In contradistinction to the disclosure of the copending application, however, my present system does not require a separate service line; moreover, the interfaces of all terminals are synchronized by the clock pulses originating at the exchange and thus lack the individual time bases of the earlier system.
The above and other features of my invention will now be described in detail with reference to the accompanying drawing in which:
FIG. 1 is a block diagram giving an overview of a telecommunication system according to my invention, including a multiplicity of terminals dialoguing with an exchange;
FIG. 2 shows details of an interface forming part of one of the terminals of FIG. 1;
FIG. 3 is a set of graphs relating to the operation of the interface of FIG. 2; and
FIG. 4 shows details of an activity sensor illustrated in block form in FIG. 2.
As shown in FIG. 1, an exchange EX communicates via a conventional line loop DU with a number of terminals T1, T2 . . . Tn each including a respective interface IF1, IF2 . . . IFn connected to line DU via a bidirectional bus INT and a modem MD'. Another modem MD" within the exchange EX is linked by a transmitting connection CT and a receiving connection CR to a conventional line interface ET which is coupled to the usual switching stages not shown. The exchange further includes a time base TB working into modem MD".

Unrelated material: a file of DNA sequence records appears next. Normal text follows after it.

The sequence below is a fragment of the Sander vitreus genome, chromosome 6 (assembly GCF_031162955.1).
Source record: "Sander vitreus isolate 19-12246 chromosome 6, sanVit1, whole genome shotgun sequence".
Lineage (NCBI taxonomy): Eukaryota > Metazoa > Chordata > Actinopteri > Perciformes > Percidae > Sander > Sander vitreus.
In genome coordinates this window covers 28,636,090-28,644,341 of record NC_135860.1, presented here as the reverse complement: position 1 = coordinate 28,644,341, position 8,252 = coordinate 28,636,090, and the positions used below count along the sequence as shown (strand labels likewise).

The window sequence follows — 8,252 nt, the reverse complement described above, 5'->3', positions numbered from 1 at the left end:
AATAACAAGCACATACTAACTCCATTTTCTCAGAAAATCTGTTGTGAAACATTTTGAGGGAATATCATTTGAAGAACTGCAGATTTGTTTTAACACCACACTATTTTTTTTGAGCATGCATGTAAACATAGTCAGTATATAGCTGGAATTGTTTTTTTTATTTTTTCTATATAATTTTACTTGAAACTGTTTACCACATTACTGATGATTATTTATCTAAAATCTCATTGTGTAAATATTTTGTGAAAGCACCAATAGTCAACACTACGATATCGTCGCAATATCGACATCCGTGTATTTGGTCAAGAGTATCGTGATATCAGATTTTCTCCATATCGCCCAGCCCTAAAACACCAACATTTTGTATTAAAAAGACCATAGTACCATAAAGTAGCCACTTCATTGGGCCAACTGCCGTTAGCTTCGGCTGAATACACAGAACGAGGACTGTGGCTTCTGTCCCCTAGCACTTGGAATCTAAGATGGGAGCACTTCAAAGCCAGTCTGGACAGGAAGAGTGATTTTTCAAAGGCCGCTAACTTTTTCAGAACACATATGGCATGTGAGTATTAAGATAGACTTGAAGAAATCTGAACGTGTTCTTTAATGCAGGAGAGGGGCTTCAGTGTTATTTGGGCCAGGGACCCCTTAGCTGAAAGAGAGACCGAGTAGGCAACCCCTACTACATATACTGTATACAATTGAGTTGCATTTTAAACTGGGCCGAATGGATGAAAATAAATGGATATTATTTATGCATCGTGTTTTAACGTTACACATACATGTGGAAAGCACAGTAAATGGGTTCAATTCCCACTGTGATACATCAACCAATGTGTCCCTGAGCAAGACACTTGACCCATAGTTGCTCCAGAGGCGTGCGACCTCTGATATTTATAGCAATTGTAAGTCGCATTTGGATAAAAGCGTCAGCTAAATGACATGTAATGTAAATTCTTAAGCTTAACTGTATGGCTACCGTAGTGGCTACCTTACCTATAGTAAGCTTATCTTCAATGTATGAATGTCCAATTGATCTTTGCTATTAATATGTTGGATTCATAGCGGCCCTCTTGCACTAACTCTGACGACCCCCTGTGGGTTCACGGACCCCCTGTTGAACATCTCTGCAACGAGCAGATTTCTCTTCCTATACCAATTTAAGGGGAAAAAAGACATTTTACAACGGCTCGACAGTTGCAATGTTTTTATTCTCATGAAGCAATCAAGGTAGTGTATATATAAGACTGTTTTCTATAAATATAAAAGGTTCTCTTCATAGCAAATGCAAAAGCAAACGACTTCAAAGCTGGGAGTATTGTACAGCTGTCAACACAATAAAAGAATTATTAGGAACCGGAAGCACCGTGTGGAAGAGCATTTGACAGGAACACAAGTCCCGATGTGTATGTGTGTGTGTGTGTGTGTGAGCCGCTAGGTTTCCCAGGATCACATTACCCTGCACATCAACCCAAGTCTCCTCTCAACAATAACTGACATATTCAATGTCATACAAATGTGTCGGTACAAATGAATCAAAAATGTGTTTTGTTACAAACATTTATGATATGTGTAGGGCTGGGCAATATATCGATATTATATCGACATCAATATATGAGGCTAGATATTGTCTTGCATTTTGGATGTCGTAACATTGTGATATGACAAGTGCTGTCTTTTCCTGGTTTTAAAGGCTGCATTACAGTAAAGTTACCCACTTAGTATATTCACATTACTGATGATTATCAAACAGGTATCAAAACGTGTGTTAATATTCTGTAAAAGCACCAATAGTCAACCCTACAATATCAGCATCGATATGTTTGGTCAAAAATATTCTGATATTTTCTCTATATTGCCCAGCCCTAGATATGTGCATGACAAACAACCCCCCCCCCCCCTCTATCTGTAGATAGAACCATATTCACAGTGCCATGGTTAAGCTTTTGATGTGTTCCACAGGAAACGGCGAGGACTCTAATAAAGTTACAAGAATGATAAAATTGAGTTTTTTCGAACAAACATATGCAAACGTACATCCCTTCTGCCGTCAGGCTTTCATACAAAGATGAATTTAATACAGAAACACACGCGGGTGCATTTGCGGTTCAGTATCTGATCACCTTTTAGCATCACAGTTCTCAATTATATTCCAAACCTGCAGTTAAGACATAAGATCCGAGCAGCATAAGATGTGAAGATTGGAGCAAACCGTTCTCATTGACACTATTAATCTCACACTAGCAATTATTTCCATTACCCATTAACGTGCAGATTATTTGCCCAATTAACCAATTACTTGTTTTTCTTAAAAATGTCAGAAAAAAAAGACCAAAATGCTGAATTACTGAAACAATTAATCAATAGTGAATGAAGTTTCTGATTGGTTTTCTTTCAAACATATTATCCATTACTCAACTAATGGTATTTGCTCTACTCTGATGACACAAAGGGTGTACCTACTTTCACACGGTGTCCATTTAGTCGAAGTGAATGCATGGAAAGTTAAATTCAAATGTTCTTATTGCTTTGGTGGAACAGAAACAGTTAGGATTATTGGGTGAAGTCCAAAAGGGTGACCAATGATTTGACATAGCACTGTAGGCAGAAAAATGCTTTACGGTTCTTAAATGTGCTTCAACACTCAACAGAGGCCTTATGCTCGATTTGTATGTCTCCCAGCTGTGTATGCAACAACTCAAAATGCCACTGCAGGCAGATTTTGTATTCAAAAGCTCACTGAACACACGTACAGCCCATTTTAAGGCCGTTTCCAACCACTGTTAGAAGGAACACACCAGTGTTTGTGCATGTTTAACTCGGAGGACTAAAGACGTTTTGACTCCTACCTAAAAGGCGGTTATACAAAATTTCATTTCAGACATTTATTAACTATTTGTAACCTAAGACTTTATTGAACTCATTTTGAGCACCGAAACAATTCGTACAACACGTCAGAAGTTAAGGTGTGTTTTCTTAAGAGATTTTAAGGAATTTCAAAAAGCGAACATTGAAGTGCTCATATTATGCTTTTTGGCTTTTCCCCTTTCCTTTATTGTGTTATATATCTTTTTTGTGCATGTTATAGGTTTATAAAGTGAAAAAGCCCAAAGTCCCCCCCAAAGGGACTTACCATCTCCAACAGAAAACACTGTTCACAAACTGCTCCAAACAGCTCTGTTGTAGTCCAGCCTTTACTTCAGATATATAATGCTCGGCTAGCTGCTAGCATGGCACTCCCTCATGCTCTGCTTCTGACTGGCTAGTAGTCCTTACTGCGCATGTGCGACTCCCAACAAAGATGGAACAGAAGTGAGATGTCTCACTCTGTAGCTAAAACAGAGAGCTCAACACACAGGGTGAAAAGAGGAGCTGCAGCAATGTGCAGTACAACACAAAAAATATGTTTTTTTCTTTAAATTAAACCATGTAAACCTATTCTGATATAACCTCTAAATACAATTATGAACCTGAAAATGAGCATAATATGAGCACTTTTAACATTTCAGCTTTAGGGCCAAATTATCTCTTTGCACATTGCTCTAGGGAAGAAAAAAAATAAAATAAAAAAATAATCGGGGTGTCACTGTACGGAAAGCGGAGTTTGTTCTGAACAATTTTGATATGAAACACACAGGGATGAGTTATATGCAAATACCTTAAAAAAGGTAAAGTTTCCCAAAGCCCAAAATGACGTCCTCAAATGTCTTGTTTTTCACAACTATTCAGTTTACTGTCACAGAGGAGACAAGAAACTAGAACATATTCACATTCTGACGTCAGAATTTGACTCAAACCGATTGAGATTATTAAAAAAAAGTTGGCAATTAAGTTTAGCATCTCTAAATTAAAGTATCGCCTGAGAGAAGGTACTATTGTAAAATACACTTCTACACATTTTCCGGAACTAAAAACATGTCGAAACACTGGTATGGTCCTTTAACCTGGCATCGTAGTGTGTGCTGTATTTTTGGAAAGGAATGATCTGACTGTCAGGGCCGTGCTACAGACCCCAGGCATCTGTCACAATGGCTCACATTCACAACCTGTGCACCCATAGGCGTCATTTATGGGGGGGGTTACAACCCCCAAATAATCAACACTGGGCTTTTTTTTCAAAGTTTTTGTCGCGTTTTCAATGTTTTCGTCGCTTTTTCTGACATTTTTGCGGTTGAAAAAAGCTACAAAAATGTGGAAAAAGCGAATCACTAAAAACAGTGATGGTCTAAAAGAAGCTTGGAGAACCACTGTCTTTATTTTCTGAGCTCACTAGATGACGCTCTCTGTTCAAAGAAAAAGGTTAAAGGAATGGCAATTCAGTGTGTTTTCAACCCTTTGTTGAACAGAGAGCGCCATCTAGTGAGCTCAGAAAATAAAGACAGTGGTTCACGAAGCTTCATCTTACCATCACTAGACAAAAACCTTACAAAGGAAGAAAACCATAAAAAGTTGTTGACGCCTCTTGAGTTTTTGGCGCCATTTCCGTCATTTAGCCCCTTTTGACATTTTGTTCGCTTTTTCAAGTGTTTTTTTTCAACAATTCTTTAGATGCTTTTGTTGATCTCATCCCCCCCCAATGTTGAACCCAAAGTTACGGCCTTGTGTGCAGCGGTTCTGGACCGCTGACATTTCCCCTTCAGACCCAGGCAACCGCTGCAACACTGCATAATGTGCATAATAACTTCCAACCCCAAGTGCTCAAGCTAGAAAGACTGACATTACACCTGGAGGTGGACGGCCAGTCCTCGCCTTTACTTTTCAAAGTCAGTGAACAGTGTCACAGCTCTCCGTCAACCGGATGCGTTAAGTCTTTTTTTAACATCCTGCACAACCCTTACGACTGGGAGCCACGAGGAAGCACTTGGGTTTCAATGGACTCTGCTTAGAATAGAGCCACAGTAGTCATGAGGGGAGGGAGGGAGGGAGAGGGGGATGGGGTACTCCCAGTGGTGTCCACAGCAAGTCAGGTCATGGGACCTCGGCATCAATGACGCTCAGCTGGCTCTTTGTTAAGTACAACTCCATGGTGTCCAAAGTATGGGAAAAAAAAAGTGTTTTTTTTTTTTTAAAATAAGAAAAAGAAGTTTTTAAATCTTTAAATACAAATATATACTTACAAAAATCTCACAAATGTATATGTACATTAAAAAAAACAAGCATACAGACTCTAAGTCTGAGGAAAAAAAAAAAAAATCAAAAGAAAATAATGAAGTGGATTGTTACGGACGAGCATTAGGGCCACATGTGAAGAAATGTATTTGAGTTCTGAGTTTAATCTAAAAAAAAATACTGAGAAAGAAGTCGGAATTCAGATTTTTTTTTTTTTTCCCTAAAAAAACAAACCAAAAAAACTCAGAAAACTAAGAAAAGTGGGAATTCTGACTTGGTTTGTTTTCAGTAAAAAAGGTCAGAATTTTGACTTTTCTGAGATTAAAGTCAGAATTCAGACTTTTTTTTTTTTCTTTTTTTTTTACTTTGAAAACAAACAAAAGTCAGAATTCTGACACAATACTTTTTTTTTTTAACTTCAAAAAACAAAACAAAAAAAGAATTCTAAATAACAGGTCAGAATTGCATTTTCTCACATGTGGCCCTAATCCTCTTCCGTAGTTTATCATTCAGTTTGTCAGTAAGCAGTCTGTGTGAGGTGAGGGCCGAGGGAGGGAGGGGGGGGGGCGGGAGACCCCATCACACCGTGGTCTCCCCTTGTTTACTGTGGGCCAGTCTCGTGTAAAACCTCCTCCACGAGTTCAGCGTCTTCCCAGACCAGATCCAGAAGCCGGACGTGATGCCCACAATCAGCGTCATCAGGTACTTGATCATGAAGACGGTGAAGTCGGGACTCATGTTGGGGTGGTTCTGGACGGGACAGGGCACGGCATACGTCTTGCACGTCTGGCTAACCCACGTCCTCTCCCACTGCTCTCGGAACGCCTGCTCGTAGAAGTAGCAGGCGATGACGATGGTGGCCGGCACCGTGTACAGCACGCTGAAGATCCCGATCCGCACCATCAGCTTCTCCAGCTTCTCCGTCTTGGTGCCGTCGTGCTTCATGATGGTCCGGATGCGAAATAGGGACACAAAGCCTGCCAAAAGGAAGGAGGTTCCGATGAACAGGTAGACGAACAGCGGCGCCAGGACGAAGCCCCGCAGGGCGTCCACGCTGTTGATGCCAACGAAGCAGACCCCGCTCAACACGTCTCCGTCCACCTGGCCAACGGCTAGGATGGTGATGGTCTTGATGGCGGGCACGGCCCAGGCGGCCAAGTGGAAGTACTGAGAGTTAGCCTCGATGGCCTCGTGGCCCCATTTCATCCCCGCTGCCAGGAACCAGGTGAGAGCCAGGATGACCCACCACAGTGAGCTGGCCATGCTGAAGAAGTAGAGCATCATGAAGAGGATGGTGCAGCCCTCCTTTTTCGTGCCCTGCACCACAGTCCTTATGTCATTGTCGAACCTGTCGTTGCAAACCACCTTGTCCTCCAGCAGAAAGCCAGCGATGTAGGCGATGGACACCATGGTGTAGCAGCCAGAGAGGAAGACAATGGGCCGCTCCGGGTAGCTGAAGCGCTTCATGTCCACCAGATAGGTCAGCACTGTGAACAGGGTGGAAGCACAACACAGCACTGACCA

Bus INT includes one transmitting lead and three receiving leads each having a multiplicity of branches connected in parallel to all the interfaces, i.e. an outgoing-data lead with branches TXD1, TXD2 . . . TXDn, an associated signal lead with branches TXC1, TXC2 . . . TXCn carrying transmission-controlling clock pulses, an incoming-data lead with branches RXD1, RXD2 . . . RXDn, and an associated signal lead RXC1, RXC2 . . . RXCn carrying reception-controlling clock pulses. The two clock-pulse trains emitted by time base TB may be relatively offset to account for the transit time on line DU; in principle, however, it would also be possible to control the transmitting end receiving operations of each terminal by a single train of such pulses. For purposes of the present invention, in any event, only the pulses appearing on leads TXC1 -TXCn are of particular interest.